- Read the text from beginning to end.
- Complete Worksheet #5 with information about your audience. If you need help filling it in, refer to the example of Worksheet #5 that has been completed with fictional data from the city of Zanbe.
- When you have completed Worksheet #5, go on to work through Worksheet #6. Again, if you need help filling it in, refer to the example of Worksheet #6 that has been completed with fictional data from the city of Zanbe.
- Refer to the resources at the end of this Essential Element as needed.
What is the Purpose of this Essential Element?
Now it is time to make your research come to life! One of the most important things you need to know when designing an SBCC program is your audience. The better you know your audience, the better your program. You can do this by creating audience profiles.
The purpose of this Essential Element is to:
- Understand how using data to develop a complete profile of your intended audience will better define and focus your SBCC activities.
- Understand the three major types of information needed to develop audience profiles (demographics, behavior and psychographics).
- Use your local data collected to complete Worksheet #5: Summarize Key Information About your Audience for each audience segment.
- Use your local data collected to complete Worksheet #6: Audience Profile for each audience segment (primary and secondary).
- Pretest the profiles you develop with your intended audience.
Why is this Important?
Knowing your audience means having a deep understanding of their likes, dislikes, priorities, living situation and background, and then using this information to plan your activities. Before implementing your program, you should know your audience so well that they become real people to you—just like Nadia, Awa and Etienne from the Zanbe community introduced in the Cast of Characters.
You will need information about both your primary and secondary audiences so you can have a deep understanding of each audience. Existing data may be available on your secondary audience, but you may also need to conduct your own research.
For example: We know that Etienne has some strong adults in his life. His father is very active in his life, both as a father and a coach. For young people like Etienne, it might be useful to look for some research or conduct some qualitative research yourself with fathers of adolescent boys to find out if and how they are supporting their sons with SRH, and what messages and programs might help them do that. It would also be useful to talk to young men about their fathers and the role that they would like their fathers to have in their SRH.
Imagine a friend was planning a very special birthday party for you and the only things your friend knew about you was your age, gender, occupation and number of family members that live with you. Would that be enough information to throw you a great party? Wouldn’t you want your friend to also know what music you love, the foods you like to eat and the people who are most dear to you? Wouldn’t you want your friend to consider how you feel about getting older, the things that you like to do for fun and the types of parties you do not like to attend? If your friend knows all of this about you, your party will likely be a much bigger success than if he/she didn’t know.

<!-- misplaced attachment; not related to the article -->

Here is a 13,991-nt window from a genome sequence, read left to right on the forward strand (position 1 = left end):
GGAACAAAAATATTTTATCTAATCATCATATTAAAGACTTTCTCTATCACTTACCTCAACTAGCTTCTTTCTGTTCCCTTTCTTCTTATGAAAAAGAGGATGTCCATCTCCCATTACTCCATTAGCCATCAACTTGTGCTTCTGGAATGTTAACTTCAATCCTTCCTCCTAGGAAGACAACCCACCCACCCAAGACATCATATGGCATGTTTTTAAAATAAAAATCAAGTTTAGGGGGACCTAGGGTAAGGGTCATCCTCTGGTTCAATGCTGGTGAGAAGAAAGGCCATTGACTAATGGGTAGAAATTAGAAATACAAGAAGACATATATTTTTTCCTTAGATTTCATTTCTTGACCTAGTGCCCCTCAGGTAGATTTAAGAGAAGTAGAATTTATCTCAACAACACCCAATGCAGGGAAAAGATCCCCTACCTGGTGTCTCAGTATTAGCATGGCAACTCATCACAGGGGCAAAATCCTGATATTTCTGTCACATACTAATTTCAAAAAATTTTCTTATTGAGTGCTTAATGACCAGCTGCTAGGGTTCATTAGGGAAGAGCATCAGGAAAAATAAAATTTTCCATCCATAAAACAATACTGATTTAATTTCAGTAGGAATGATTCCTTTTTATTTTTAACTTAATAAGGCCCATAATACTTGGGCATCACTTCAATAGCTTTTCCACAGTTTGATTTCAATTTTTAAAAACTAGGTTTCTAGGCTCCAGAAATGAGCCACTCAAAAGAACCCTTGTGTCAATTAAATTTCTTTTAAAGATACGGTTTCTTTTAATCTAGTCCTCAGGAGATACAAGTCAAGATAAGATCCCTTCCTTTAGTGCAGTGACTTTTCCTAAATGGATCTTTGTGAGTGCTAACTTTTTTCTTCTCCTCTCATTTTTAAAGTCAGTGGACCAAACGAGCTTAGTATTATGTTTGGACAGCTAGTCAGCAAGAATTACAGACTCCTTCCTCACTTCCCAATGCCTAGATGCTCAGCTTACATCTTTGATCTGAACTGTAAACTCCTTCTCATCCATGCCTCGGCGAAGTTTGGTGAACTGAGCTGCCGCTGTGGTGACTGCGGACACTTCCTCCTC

The same goes for designing a SBCC program for urban adolescents. The audience profile should be a key reference document throughout the life of the project. For example, an audience profile can be used to answer program design and pre- implementation questions like:
- Who does Nadia talk to about sex and relationships?
- Would Awa read a brochure? Where would she find it? Where would she read it? Does she have the literacy level to read it or should it be more illustrations?
- Where would Nadia feel comfortable accessing SRH services?
- What radio station would Etienne listen to?
- Does the message use language that Awa would use or that would appeal to Awa?
- How would Etienne react to the message in a poster?
- Which of Etienne’s determinants of behavior can we most effectively address?
Basing decisions on a representative example of your intended audience segments, such as an audience profile, will allow you to better define and focus your SBCC activities.
What is an Audience Profile?
Remember our cast of characters from the beginning of the I-Kit? Those are the beginnings of an audience profile—the descriptive paragraph. An audience profile is a tool that helps bring your audience segment(s) alive so that as you are designing your program, you aren’t thinking about “low- income girls between the ages of 10 and 14,” but instead are thinking directly about Awa. You will need an audience profile for each segment that you plan to work with in your program. For example, you may need one for an out-of-school girl who is 10 to 14 years old and not sexually active, one for a parenting mother who is 15 to 19 years old, and one for a working young man who is 15 to 19 years old.
A good audience profile is one that:
Makes you feel like you know the person really well—you can plan that birthday party!
Includes enough information to answer key questions about your program design and implementation.
Includes the audience themselves in its development.
Is a “living document,” meaning it is regularly updated when new information becomes available.
If you want to learn more about the topics covered in this section, visit the Resources section for Essential Element 4.
What Are the Key Steps?
When developing an audience profile, there are a number of key steps to follow: